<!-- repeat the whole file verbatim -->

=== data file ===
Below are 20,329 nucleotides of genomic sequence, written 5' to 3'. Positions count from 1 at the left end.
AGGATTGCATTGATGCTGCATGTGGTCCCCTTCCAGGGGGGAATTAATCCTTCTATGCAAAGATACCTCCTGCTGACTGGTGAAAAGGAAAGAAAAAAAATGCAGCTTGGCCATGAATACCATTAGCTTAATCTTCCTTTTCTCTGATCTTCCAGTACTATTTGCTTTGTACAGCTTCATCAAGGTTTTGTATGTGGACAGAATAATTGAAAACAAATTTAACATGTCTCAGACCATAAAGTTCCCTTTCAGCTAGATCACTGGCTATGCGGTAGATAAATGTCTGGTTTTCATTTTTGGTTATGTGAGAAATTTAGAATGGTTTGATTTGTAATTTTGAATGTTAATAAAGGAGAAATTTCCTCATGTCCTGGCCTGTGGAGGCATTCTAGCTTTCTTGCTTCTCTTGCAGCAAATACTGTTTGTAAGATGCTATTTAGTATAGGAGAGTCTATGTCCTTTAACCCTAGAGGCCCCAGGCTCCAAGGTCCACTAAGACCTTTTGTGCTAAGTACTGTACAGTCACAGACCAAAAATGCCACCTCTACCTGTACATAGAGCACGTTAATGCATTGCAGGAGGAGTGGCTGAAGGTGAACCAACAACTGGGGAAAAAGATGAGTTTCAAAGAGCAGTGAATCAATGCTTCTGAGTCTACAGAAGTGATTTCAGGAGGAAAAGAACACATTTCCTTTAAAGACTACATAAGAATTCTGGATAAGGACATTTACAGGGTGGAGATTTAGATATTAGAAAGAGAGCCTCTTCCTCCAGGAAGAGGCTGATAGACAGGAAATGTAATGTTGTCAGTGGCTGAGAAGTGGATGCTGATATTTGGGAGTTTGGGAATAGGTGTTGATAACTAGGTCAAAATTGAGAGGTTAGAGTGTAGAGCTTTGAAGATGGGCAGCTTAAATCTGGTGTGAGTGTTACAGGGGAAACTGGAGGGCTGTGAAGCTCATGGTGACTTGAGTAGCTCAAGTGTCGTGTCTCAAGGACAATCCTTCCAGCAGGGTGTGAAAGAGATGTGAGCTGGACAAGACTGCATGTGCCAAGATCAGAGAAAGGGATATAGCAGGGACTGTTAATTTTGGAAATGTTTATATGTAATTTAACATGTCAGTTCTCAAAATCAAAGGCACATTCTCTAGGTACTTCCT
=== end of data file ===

Below are 20,329 nucleotides of genomic sequence, written 5' to 3'. Positions count from 1 at the left end.
AGGATTGCATTGATGCTGCATGTGGTCCCCTTCCAGGGGGGAATTAATCCTTCTATGCAAAGATACCTCCTGCTGACTGGTGAAAAGGAAAGAAAAAAAATGCAGCTTGGCCATGAATACCATTAGCTTAATCTTCCTTTTCTCTGATCTTCCAGTACTATTTGCTTTGTACAGCTTCATCAAGGTTTTGTATGTGGACAGAATAATTGAAAACAAATTTAACATGTCTCAGACCATAAAGTTCCCTTTCAGCTAGATCACTGGCTATGCGGTAGATAAATGTCTGGTTTTCATTTTTGGTTATGTGAGAAATTTAGAATGGTTTGATTTGTAATTTTGAATGTTAATAAAGGAGAAATTTCCTCATGTCCTGGCCTGTGGAGGCATTCTAGCTTTCTTGCTTCTCTTGCAGCAAATACTGTTTGTAAGATGCTATTTAGTATAGGAGAGTCTATGTCCTTTAACCCTAGAGGCCCCAGGCTCCAAGGTCCACTAAGACCTTTTGTGCTAAGTACTGTACAGTCACAGACCAAAAATGCCACCTCTACCTGTACATAGAGCACGTTAATGCATTGCAGGAGGAGTGGCTGAAGGTGAACCAACAACTGGGGAAAAAGATGAGTTTCAAAGAGCAGTGAATCAATGCTTCTGAGTCTACAGAAGTGATTTCAGGAGGAAAAGAACACATTTCCTTTAAAGACTACATAAGAATTCTGGATAAGGACATTTACAGGGTGGAGATTTAGATATTAGAAAGAGAGCCTCTTCCTCCAGGAAGAGGCTGATAGACAGGAAATGTAATGTTGTCAGTGGCTGAGAAGTGGATGCTGATATTTGGGAGTTTGGGAATAGGTGTTGATAACTAGGTCAAAATTGAGAGGTTAGAGTGTAGAGCTTTGAAGATGGGCAGCTTAAATCTGGTGTGAGTGTTACAGGGGAAACTGGAGGGCTGTGAAGCTCATGGTGACTTGAGTAGCTCAAGTGTCGTGTCTCAAGGACAATCCTTCCAGCAGGGTGTGAAAGAGATGTGAGCTGGACAAGACTGCATGTGCCAAGATCAGAGAAAGGGATATAGCAGGGACTGTTAATTTTGGAAATGTTTATATGTAATTTAACATGTCAGTTCTCAAAATCAAAGGCACATTCTCTAGGTACTTCCT